Project Management

Successful PMO? Think Small and Custom

Andy Jordan is President of Roffensian Consulting S.A., a Roatan, Honduras-based management consulting firm with a comprehensive project management practice. Andy always appreciates feedback and discussion on the issues raised in his articles and can be reached at [email protected]. Andy's new book Risk Management for Project Driven Organizations is now available.

How big should the PMO be? Where should the PMO report? What should the PMO actually be doing?

Questions as old as the concept of the PMO itself, and questions that many people have strong opinions on. Yet there is no accepted standard answer that helps to define a model for a successful PMO. Instead, there are a lot of different perspectives that don’t do much to add clarity—and doubtless result in more people seeking answers to these questions.

Why is that? After all, PMOs have been around for a long time now. You would think that we could have collectively figured out what they should be doing to be successful. There are a lot of options out there—just ask Google what your PMO should be doing, what skills a PMO leader should have, and so on.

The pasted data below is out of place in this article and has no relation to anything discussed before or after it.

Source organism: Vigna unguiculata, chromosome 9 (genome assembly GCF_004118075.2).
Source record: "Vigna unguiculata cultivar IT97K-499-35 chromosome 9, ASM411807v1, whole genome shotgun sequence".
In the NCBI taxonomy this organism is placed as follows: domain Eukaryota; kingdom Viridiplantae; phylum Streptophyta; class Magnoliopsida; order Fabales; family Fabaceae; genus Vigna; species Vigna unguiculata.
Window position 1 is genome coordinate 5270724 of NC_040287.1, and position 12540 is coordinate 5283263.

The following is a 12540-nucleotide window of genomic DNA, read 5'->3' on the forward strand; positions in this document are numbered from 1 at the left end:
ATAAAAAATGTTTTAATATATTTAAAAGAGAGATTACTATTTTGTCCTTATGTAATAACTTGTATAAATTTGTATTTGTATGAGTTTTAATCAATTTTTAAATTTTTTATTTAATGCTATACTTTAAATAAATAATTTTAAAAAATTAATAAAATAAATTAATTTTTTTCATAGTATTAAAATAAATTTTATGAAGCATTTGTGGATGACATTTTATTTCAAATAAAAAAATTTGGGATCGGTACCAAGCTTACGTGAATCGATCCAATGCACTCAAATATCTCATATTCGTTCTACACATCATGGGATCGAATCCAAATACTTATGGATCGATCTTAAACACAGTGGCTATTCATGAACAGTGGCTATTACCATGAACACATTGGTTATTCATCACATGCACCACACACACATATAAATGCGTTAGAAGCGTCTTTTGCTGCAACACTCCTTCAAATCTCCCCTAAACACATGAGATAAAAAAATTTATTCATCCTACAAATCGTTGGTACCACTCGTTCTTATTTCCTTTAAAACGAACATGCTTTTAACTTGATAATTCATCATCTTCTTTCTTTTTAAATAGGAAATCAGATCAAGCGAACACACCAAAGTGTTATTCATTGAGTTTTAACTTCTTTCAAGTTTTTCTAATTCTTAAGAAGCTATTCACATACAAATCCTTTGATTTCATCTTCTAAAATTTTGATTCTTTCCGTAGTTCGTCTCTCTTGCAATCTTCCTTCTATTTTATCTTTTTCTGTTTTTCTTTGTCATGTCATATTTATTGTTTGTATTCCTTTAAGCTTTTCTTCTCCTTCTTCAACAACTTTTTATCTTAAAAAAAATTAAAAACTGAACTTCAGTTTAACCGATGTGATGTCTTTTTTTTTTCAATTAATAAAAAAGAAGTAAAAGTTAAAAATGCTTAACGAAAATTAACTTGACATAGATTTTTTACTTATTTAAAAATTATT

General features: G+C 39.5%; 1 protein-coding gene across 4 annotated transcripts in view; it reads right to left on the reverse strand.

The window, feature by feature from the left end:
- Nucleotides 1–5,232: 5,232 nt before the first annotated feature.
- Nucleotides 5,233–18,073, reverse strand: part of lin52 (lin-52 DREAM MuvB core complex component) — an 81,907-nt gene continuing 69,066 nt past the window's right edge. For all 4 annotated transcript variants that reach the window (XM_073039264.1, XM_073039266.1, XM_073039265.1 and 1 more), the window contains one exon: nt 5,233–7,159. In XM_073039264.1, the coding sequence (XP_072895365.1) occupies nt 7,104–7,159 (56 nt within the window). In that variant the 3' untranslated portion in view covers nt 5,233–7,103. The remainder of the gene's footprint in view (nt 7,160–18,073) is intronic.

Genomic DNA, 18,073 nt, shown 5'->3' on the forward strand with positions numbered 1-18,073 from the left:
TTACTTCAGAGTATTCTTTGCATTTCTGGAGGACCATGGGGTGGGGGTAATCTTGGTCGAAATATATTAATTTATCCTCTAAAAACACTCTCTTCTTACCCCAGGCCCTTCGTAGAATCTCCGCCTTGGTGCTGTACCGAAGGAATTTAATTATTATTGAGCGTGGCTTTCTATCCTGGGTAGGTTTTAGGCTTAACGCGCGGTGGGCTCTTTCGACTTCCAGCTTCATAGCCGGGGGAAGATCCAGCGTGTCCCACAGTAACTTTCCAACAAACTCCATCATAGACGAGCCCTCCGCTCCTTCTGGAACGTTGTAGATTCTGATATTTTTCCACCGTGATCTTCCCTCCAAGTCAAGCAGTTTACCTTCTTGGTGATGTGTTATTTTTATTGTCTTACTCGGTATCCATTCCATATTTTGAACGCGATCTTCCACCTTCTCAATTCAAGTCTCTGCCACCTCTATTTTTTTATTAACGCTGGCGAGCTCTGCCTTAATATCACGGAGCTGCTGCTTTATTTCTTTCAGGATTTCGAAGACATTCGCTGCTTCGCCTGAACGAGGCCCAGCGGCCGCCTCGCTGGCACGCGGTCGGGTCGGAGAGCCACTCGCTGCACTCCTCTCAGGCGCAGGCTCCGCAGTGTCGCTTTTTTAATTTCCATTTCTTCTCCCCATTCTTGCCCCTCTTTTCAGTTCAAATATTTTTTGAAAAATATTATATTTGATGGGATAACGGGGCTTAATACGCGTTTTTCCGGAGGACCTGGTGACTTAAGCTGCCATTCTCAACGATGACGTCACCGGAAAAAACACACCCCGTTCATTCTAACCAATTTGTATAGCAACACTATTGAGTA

But if those lists were so good, wouldn’t at least some of them have been adopted as standards by now? Think what you will of agile or waterfall delivery methods, at least they are broadly agreed-to standard approaches to delivering work (with variations). But there’s no such consensus with PMOs.

I believe the reason is that PMOs simply can’t be pigeonholed into a box that defines what they should be, or how they should operate. It would be convenient if they could be—life for PMO leaders and consultants would be much more straightforward—but it just isn’t so. The reason …

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